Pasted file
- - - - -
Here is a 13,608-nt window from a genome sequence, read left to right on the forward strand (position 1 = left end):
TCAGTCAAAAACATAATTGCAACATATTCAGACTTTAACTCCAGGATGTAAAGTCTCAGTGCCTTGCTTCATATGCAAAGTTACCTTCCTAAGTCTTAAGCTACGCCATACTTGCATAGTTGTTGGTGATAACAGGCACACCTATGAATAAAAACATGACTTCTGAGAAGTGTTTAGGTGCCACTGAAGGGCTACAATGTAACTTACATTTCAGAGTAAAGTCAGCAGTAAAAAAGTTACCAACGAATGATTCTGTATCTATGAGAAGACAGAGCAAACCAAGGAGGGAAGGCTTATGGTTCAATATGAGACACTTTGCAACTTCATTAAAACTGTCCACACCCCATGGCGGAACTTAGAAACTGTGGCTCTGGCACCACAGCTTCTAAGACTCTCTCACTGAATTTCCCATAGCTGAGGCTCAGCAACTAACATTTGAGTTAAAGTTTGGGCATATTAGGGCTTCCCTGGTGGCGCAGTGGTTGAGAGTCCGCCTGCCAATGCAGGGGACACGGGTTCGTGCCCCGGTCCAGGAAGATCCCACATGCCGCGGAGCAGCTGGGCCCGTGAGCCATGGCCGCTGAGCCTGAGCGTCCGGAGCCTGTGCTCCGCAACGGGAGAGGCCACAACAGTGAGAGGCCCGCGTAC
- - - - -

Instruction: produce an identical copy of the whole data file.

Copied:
Here is a 13,608-nt window from a genome sequence, read left to right on the forward strand (position 1 = left end):
TCAGTCAAAAACATAATTGCAACATATTCAGACTTTAACTCCAGGATGTAAAGTCTCAGTGCCTTGCTTCATATGCAAAGTTACCTTCCTAAGTCTTAAGCTACGCCATACTTGCATAGTTGTTGGTGATAACAGGCACACCTATGAATAAAAACATGACTTCTGAGAAGTGTTTAGGTGCCACTGAAGGGCTACAATGTAACTTACATTTCAGAGTAAAGTCAGCAGTAAAAAAGTTACCAACGAATGATTCTGTATCTATGAGAAGACAGAGCAAACCAAGGAGGGAAGGCTTATGGTTCAATATGAGACACTTTGCAACTTCATTAAAACTGTCCACACCCCATGGCGGAACTTAGAAACTGTGGCTCTGGCACCACAGCTTCTAAGACTCTCTCACTGAATTTCCCATAGCTGAGGCTCAGCAACTAACATTTGAGTTAAAGTTTGGGCATATTAGGGCTTCCCTGGTGGCGCAGTGGTTGAGAGTCCGCCTGCCAATGCAGGGGACACGGGTTCGTGCCCCGGTCCAGGAAGATCCCACATGCCGCGGAGCAGCTGGGCCCGTGAGCCATGGCCGCTGAGCCTGAGCGTCCGGAGCCTGTGCTCCGCAACGGGAGAGGCCACAACAGTGAGAGGCCCGCGTAC